Ms. Valdoria explained that in the study, the experiences of families and the workplace (co-workers, employers, direct supervisors) have provided a picture of what it is like to employ persons with intellectual disability. She presented initial findings of the study in its four components: Clinical, in which data from FGDs revealed observed improvements in the PWDs’ adaptive functioning, specifically in the areas of social development and communication; Business, in which the traditional model is biased toward the typical worker, since standards were designed for “normal workers”—there are no formal policies and programs for inclusivity in place, and companies deal with challenges involving persons with mental disability only when a situation arises; the Work Environment, a social context that is fostered on the development of social relationship through time allocation, socially desirable behaviors, PWDs’ experience of social dynamics in the workplace, actual engagement with co-workers  in routine tasks, and interaction of co-workers with PWDs; and Policy, in which it was found that legal frameworks provide guidelines for the integration of PWDs in work organizations, that government offices and corporations are mandated to hire PWDs, and that advocacy groups mainly focus on raising awareness on disability and network with industries/businesses.

In her presentation, Ms. Lapeña delivered a progress report and initial assessment of the Zuellig study, the goal of which is to reduce maternal mortality rate and infant mortality rate by the year 2015. Apart from presenting significant findings in the areas of physical and social environment, health service utilization/perceptions and responses, program implementation, critical success factors, the contributions of the ZFF to the communities, and behavioral changes, she also cited additional insights that surfaced in the assessment. These insights were: Partnerships with other NGOs involved in development projects have the potential to complement ZFF’s projects; monitoring from the ZFF was reported to encourage the mayor and health workers to sustain health programs; health workers that are regular staff are more involved and motivated in their tasks; there is a need to train new mayors and new municipal health officers with respect to the health facilities; and midwives are concerned that they might lose their Philhealth accreditation, since the size of the birthing facility does not meet DOH and Philhealth standards.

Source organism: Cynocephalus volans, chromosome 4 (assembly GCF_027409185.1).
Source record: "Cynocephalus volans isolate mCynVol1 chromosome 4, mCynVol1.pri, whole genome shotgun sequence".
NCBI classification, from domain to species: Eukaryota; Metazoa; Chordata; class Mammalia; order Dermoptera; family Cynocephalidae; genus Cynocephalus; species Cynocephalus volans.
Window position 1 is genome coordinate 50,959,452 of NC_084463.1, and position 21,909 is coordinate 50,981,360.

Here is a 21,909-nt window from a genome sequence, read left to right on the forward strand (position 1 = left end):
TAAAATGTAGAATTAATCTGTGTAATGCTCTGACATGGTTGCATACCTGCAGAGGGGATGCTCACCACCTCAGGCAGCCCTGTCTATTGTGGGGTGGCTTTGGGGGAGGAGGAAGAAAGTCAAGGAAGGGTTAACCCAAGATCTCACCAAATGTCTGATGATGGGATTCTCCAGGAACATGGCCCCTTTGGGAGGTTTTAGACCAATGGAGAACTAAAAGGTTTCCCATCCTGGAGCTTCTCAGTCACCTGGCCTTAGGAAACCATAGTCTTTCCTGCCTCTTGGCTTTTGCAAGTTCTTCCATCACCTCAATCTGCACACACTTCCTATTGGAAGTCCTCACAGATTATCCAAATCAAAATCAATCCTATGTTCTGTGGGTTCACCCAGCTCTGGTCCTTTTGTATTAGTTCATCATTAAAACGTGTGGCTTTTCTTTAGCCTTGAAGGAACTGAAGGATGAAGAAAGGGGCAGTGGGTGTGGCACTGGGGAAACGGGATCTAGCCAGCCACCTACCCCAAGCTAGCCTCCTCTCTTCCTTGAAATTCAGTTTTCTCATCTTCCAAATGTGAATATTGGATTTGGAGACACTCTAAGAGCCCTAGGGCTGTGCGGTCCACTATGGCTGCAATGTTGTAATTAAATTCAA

Ms. Lapeña was later joined by research team members Dr. Jabar and researcher Dominique Monido and by Ms. Valdoria in sharing memorable experiences in the field, for the benefit of student researchers and other members of the audience.

The Anniversary program was capped by a ceremonial signing of the Partnership Agreement between SDRC and the Department of Social Welfare and Development (DSWD) on the Pantawid Pamilyang Pilipino Program Data Sharing by Dr. Jabar, CLA Research and Advanced Studies Director Dr. Feorillo Petronilo Demeterio III, and DSWD Director Rhodora Barbaran. The 4P’s Program is being implemented by the DSWD to break the inter-generational cycle of poverty by fostering change in the behavior of the poorest of the poor, through conditional cash transfers. SDRC will be conducting an analysis of the impact, outcomes, and implementation of the Program as Pantawid Pamilya-related research.

The SDRC 35th Anniversary Program was attended by stakeholders from the United Nations Population Fund (UNFPA), Plan International, the Philippine Council for Health Research and Development of the Department of Science and Technology (PCHRD-DOST), the Philippine Mental Health Association (PMHA), the Autism Society of the Philippines Laguna Chapter, Filipino Deaf Women’s Health and Crisis Center, Inc., the Likhaan Center for Women’s Health, the University of Santo Tomas, and various departments of DLSU.